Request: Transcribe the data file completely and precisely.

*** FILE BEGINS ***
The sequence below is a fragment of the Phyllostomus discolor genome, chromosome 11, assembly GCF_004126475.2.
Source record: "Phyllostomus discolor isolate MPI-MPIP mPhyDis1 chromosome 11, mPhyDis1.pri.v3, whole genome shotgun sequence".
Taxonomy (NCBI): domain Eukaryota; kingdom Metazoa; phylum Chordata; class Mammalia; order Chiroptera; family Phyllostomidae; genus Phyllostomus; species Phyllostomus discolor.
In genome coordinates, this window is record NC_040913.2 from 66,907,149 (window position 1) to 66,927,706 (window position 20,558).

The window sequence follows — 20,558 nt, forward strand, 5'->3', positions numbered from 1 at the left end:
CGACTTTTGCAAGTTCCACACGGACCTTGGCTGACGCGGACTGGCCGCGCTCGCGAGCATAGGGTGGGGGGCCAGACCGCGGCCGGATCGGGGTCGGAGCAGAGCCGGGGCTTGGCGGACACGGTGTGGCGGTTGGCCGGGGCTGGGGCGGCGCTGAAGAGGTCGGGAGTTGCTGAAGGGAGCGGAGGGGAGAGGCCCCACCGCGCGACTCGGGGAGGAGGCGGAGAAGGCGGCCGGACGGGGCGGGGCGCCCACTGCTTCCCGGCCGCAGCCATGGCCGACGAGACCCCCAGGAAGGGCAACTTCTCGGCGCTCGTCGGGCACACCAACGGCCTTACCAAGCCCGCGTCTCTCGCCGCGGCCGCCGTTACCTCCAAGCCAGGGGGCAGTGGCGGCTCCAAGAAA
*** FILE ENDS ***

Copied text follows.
The sequence below is a fragment of the Phyllostomus discolor genome, chromosome 11, assembly GCF_004126475.2.
Source record: "Phyllostomus discolor isolate MPI-MPIP mPhyDis1 chromosome 11, mPhyDis1.pri.v3, whole genome shotgun sequence".
Taxonomy (NCBI): domain Eukaryota; kingdom Metazoa; phylum Chordata; class Mammalia; order Chiroptera; family Phyllostomidae; genus Phyllostomus; species Phyllostomus discolor.
In genome coordinates, this window is record NC_040913.2 from 66,907,149 (window position 1) to 66,927,706 (window position 20,558).

The window sequence follows — 20,558 nt, forward strand, 5'->3', positions numbered from 1 at the left end:
CGACTTTTGCAAGTTCCACACGGACCTTGGCTGACGCGGACTGGCCGCGCTCGCGAGCATAGGGTGGGGGGCCAGACCGCGGCCGGATCGGGGTCGGAGCAGAGCCGGGGCTTGGCGGACACGGTGTGGCGGTTGGCCGGGGCTGGGGCGGCGCTGAAGAGGTCGGGAGTTGCTGAAGGGAGCGGAGGGGAGAGGCCCCACCGCGCGACTCGGGGAGGAGGCGGAGAAGGCGGCCGGACGGGGCGGGGCGCCCACTGCTTCCCGGCCGCAGCCATGGCCGACGAGACCCCCAGGAAGGGCAACTTCTCGGCGCTCGTCGGGCACACCAACGGCCTTACCAAGCCCGCGTCTCTCGCCGCGGCCGCCGTTACCTCCAAGCCAGGGGGCAGTGGCGGCTCCAAGAAA